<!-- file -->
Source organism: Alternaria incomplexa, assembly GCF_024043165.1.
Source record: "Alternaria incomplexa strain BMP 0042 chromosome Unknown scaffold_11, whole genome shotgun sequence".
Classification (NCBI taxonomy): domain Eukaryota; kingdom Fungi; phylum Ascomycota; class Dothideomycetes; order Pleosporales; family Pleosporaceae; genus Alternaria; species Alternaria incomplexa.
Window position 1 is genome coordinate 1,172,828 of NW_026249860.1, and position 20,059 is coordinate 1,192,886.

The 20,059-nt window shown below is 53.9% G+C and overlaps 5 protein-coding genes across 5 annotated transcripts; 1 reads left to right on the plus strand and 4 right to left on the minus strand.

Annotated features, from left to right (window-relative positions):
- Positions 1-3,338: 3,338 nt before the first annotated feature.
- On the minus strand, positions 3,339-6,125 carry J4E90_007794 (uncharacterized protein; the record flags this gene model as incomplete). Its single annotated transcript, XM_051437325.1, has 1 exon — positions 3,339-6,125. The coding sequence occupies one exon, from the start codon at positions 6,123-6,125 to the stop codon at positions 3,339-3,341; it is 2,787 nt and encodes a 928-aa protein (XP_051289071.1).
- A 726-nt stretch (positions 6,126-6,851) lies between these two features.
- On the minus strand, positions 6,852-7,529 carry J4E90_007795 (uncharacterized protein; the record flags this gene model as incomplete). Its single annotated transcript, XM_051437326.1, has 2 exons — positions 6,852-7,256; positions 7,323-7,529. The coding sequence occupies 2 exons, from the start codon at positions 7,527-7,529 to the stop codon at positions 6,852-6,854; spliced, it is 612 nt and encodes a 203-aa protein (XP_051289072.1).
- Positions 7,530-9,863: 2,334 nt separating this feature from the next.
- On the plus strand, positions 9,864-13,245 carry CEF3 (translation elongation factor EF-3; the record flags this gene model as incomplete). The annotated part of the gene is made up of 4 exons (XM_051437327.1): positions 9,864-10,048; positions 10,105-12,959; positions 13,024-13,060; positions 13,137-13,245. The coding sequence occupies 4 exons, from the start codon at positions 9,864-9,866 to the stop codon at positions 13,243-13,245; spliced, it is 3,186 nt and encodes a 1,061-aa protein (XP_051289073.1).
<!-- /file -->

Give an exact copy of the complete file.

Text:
Source organism: Alternaria incomplexa, assembly GCF_024043165.1.
Source record: "Alternaria incomplexa strain BMP 0042 chromosome Unknown scaffold_11, whole genome shotgun sequence".
Classification (NCBI taxonomy): domain Eukaryota; kingdom Fungi; phylum Ascomycota; class Dothideomycetes; order Pleosporales; family Pleosporaceae; genus Alternaria; species Alternaria incomplexa.
Window position 1 is genome coordinate 1,172,828 of NW_026249860.1, and position 20,059 is coordinate 1,192,886.

The 20,059-nt window shown below is 53.9% G+C and overlaps 5 protein-coding genes across 5 annotated transcripts; 1 reads left to right on the plus strand and 4 right to left on the minus strand.

Annotated features, from left to right (window-relative positions):
- Positions 1-3,338: 3,338 nt before the first annotated feature.
- On the minus strand, positions 3,339-6,125 carry J4E90_007794 (uncharacterized protein; the record flags this gene model as incomplete). Its single annotated transcript, XM_051437325.1, has 1 exon — positions 3,339-6,125. The coding sequence occupies one exon, from the start codon at positions 6,123-6,125 to the stop codon at positions 3,339-3,341; it is 2,787 nt and encodes a 928-aa protein (XP_051289071.1).
- A 726-nt stretch (positions 6,126-6,851) lies between these two features.
- On the minus strand, positions 6,852-7,529 carry J4E90_007795 (uncharacterized protein; the record flags this gene model as incomplete). Its single annotated transcript, XM_051437326.1, has 2 exons — positions 6,852-7,256; positions 7,323-7,529. The coding sequence occupies 2 exons, from the start codon at positions 7,527-7,529 to the stop codon at positions 6,852-6,854; spliced, it is 612 nt and encodes a 203-aa protein (XP_051289072.1).
- Positions 7,530-9,863: 2,334 nt separating this feature from the next.
- On the plus strand, positions 9,864-13,245 carry CEF3 (translation elongation factor EF-3; the record flags this gene model as incomplete). The annotated part of the gene is made up of 4 exons (XM_051437327.1): positions 9,864-10,048; positions 10,105-12,959; positions 13,024-13,060; positions 13,137-13,245. The coding sequence occupies 4 exons, from the start codon at positions 9,864-9,866 to the stop codon at positions 13,243-13,245; spliced, it is 3,186 nt and encodes a 1,061-aa protein (XP_051289073.1).